Traditionally, colon cancer screening takes place through colonoscopy. Colonoscopy screening depends on individual anatomy and the quality of bowel preparation. Despite technological advancements such us optics or endoscope attachments to improve visualisation and resolution, there are still procedural limitations, which may leave up to 20 % of polyps undetected. This leads to more than 44 500 cases of preventable cancer in Europe every year.
Bringing AI into colonoscopy screening
To address this limitation, the EU-funded Magentiq Eye LTD project has developed an automatic polyp detection system (APDS) that points out suspicious lesions in real-time for further inspection and removal. APDS is an AI system that uses deep learning and computer vision techniques to assist doctors in the colonoscopy examination test. “APDS works as an additional eye, highlighting any polyps or lesions that appear on the physician’s screen during the examination,″ explains project coordinator and Magentiq Eye LTD CEO Dror Zur. The product comprises an add-on device that acquires digital video output signal from the endoscopic camera and runs a deep learning and computer vision algorithm in real time, similar to face or pattern recognition. The system alerts the doctor on suspicious areas by highlighting them on the main video screen. The doctor can quickly zoom in to take a closer look and decide if indeed removal of the tissue is required. Moreover, APDS has the capacity to run in offline mode on pre-recorded colonoscopy videos and scan each one for missed polyps. The system provides a video containing the areas where suspicious tissue is detected and highlighted, thereby potentially reducing the polyp miss rate, and hence, the occurrence of cancer. Preliminary data on APDS offline system performance indicate 90 % sensitivity and over 98 % specificity of lesion detection. Compared to standard colonoscopy examination, the real-time APDS system is estimated to increase the polyp detection rate by 9 % and the adenoma detection rate by 3 %. Importantly, the diagnostic capabilities of algorithms improve as they are exposed to more relevant data, in the same way as the human physician with experience.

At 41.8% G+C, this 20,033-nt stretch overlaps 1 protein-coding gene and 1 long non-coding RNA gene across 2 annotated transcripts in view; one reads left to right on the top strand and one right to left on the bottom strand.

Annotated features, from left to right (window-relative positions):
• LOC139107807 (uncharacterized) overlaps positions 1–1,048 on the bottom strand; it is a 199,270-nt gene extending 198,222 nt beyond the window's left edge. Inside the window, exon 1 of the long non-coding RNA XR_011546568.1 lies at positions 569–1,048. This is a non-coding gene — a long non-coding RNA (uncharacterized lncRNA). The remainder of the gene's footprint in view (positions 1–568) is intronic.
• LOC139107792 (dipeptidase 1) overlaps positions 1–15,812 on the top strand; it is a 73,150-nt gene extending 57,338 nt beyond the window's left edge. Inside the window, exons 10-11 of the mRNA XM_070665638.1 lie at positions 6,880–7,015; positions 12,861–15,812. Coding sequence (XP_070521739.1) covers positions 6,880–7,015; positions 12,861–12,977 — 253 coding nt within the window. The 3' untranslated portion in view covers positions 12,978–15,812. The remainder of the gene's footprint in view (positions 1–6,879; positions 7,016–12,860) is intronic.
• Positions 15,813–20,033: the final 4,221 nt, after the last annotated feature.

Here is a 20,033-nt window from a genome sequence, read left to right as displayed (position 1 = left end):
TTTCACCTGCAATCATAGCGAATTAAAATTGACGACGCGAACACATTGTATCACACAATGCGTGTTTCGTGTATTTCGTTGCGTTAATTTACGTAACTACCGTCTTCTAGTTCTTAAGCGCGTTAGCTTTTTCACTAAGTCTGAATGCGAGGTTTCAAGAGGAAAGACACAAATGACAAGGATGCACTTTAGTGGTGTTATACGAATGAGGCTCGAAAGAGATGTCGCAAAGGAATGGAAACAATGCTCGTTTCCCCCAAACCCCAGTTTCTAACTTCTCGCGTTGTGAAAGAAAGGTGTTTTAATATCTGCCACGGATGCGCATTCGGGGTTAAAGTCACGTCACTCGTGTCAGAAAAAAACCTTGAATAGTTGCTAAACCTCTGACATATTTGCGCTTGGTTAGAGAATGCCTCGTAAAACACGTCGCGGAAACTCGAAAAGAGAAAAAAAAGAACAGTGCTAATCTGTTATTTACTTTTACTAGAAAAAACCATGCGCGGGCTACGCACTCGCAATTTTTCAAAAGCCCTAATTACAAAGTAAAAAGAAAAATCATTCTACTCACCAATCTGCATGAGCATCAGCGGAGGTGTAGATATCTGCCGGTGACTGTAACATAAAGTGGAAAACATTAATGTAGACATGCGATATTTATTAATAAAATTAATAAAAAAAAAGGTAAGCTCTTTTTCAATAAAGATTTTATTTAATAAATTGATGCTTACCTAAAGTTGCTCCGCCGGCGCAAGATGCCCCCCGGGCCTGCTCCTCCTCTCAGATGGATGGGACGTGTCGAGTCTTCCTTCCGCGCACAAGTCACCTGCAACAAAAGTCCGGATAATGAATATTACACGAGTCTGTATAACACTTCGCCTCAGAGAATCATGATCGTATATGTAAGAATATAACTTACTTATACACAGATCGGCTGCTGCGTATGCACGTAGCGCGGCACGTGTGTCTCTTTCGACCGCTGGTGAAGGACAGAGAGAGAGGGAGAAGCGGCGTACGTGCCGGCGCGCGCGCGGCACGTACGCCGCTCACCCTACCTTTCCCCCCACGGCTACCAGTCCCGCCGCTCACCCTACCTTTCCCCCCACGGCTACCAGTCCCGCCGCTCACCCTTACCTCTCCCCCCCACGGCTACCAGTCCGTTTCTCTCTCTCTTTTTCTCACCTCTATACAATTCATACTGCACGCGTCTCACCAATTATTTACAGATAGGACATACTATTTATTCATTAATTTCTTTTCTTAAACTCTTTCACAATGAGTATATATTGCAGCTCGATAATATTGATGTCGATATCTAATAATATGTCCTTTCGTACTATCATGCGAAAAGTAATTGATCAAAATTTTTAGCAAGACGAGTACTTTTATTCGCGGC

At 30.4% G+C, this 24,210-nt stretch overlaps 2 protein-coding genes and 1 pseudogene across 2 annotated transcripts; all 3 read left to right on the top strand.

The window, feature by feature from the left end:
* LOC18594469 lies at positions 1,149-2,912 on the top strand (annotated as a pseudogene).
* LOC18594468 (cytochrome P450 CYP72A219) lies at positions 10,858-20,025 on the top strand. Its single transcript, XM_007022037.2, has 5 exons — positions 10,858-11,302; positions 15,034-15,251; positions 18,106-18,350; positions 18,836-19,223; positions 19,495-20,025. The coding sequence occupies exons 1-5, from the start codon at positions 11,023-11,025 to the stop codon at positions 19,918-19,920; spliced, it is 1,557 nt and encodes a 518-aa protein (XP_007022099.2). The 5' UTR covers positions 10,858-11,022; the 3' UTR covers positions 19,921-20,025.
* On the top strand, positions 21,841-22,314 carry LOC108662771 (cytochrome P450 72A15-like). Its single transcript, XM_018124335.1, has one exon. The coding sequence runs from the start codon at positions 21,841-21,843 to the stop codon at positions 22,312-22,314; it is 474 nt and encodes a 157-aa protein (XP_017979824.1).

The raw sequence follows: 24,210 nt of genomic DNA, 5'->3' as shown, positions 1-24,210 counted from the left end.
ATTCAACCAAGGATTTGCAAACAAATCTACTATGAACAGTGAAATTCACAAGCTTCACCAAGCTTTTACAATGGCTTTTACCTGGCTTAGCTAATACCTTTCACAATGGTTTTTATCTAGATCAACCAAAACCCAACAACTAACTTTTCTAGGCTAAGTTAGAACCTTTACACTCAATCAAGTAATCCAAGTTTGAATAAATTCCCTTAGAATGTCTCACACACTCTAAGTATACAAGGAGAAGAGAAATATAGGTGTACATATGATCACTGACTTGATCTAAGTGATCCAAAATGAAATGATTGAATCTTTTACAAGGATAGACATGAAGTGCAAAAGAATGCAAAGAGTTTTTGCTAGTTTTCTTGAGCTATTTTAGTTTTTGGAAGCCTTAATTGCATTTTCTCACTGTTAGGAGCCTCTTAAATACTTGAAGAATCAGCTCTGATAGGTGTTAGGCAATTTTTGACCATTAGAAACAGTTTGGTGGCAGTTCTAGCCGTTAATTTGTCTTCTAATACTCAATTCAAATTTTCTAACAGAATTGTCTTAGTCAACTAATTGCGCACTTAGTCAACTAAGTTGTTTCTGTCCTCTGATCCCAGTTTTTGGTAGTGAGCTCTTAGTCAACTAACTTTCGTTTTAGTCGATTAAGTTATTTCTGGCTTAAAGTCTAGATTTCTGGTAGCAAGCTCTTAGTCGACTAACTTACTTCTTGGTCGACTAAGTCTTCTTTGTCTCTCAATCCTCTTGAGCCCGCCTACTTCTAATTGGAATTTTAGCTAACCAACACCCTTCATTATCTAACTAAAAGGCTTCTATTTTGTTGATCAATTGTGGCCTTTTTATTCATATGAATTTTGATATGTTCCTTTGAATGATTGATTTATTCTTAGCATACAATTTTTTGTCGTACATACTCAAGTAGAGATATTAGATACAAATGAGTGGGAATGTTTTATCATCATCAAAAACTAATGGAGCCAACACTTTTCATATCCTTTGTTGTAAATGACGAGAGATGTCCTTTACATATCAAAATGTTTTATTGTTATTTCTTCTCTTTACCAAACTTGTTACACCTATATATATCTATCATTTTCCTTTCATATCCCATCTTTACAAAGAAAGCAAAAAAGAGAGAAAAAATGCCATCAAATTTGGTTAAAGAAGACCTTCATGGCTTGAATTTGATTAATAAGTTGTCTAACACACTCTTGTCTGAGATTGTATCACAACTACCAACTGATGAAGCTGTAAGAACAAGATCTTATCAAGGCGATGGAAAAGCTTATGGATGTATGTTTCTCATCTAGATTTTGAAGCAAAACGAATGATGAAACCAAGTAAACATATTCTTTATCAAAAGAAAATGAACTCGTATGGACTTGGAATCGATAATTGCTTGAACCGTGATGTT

During MagentiqEye, partners sought funding to conduct a feasibility study to prove technical and commercial viability. They conducted an analytical exercise to understand the market, identify potential clients and define the future commercialisation and distribution processes. Engagement with key opinion leaders from Europe and the United States (US) enabled partners to position the product with respect to end-user requirements, improve the company’s business plan, and produce a very detailed pricing sensitivity analysis. Collectively, these achievements helped towards the identification of additional technology features needed to support the APDS system and laid the foundation towards clinical trials. So far, three medical centres in Israel, Europe and the US have confirmed their participation in a real-time APDS system clinical trial that will commence in 2020 following FDA clearance. In view of the future, Zur is confident that “ongoing APDS technology development will further advance product performance and bring AI into routine colonoscopy, minimising errors.″ Long-term this will increase adenoma detection rate and contribute towards colorectal cancer prevention.
MaqentiqEye, automatic polyp detection system (APDS), colonoscopy, polyp, colorectal cancer, AI, software